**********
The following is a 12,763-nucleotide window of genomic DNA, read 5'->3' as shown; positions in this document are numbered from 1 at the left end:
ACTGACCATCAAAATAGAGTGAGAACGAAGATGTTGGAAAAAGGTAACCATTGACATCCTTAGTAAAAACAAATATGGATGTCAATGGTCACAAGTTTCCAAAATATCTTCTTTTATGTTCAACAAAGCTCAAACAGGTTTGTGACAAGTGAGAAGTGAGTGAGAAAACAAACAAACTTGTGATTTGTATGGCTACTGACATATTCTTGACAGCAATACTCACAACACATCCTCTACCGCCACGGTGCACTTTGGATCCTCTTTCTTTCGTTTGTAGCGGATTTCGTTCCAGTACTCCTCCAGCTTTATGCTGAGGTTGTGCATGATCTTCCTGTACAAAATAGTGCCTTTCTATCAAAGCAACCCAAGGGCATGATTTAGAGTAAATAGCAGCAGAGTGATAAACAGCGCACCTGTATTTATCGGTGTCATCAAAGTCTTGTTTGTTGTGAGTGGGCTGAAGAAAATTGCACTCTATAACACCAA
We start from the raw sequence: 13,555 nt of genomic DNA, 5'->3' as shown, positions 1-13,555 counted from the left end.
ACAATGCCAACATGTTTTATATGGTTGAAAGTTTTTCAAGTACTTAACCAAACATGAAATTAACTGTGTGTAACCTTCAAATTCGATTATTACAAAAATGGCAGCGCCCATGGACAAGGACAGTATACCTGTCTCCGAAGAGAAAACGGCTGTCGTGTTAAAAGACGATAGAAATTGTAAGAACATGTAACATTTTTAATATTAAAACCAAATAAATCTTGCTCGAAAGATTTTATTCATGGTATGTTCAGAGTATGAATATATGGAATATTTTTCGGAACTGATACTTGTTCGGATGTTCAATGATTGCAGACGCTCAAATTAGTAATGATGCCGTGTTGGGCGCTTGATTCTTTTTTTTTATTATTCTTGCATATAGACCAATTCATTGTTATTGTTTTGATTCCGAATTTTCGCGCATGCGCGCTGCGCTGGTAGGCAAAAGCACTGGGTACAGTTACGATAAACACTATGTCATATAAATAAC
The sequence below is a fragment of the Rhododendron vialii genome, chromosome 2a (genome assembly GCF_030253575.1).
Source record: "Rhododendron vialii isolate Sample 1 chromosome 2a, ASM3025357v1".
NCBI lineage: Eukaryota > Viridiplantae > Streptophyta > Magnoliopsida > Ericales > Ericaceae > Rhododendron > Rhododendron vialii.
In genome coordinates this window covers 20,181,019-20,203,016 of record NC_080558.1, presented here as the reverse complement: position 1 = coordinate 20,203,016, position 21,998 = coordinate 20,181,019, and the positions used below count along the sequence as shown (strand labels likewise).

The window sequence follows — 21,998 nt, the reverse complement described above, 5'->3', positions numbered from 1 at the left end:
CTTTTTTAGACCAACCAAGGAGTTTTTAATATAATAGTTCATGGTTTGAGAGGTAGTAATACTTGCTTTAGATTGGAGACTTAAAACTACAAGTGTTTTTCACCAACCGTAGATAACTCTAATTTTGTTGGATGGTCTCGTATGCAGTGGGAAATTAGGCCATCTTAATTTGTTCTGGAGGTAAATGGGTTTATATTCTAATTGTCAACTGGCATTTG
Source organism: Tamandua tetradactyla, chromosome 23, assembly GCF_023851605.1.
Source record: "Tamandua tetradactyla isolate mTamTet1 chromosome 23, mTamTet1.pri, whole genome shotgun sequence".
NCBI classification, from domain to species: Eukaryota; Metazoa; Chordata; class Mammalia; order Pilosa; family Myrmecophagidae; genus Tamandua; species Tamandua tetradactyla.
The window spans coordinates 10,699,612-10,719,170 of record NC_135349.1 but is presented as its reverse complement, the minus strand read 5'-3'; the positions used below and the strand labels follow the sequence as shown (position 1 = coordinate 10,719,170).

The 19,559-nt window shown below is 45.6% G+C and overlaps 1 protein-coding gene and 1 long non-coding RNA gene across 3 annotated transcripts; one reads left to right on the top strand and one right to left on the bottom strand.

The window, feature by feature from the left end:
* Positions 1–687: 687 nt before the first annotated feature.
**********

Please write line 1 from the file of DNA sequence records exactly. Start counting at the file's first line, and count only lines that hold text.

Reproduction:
The following is a 12,763-nucleotide window of genomic DNA, read 5'->3' as shown; positions in this document are numbered from 1 at the left end: